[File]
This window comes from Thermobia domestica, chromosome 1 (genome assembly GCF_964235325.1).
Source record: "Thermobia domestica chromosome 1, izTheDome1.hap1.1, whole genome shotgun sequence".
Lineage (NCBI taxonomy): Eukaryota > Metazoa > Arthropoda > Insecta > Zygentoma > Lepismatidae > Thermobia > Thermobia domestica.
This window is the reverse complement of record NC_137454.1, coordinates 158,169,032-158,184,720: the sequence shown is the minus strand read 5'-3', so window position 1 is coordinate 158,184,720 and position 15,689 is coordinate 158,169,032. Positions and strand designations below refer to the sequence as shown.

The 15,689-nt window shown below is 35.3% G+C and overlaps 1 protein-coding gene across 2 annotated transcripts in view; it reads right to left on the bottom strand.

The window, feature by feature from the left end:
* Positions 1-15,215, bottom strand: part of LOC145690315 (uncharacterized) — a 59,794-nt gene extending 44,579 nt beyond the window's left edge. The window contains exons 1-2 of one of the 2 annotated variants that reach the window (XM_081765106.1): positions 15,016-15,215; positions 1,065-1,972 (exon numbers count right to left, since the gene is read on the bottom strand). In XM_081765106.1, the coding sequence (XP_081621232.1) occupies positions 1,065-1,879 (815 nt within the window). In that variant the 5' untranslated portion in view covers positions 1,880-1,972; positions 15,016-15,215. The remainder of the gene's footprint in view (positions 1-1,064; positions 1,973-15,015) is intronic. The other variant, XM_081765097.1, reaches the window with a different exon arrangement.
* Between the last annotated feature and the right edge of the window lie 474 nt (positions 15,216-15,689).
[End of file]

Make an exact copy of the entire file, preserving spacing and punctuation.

This window comes from Thermobia domestica, chromosome 1 (genome assembly GCF_964235325.1).
Source record: "Thermobia domestica chromosome 1, izTheDome1.hap1.1, whole genome shotgun sequence".
Lineage (NCBI taxonomy): Eukaryota > Metazoa > Arthropoda > Insecta > Zygentoma > Lepismatidae > Thermobia > Thermobia domestica.
This window is the reverse complement of record NC_137454.1, coordinates 158,169,032-158,184,720: the sequence shown is the minus strand read 5'-3', so window position 1 is coordinate 158,184,720 and position 15,689 is coordinate 158,169,032. Positions and strand designations below refer to the sequence as shown.

The 15,689-nt window shown below is 35.3% G+C and overlaps 1 protein-coding gene across 2 annotated transcripts in view; it reads right to left on the bottom strand.

The window, feature by feature from the left end:
* Positions 1-15,215, bottom strand: part of LOC145690315 (uncharacterized) — a 59,794-nt gene extending 44,579 nt beyond the window's left edge. The window contains exons 1-2 of one of the 2 annotated variants that reach the window (XM_081765106.1): positions 15,016-15,215; positions 1,065-1,972 (exon numbers count right to left, since the gene is read on the bottom strand). In XM_081765106.1, the coding sequence (XP_081621232.1) occupies positions 1,065-1,879 (815 nt within the window). In that variant the 5' untranslated portion in view covers positions 1,880-1,972; positions 15,016-15,215. The remainder of the gene's footprint in view (positions 1-1,064; positions 1,973-15,015) is intronic. The other variant, XM_081765097.1, reaches the window with a different exon arrangement.
* Between the last annotated feature and the right edge of the window lie 474 nt (positions 15,216-15,689).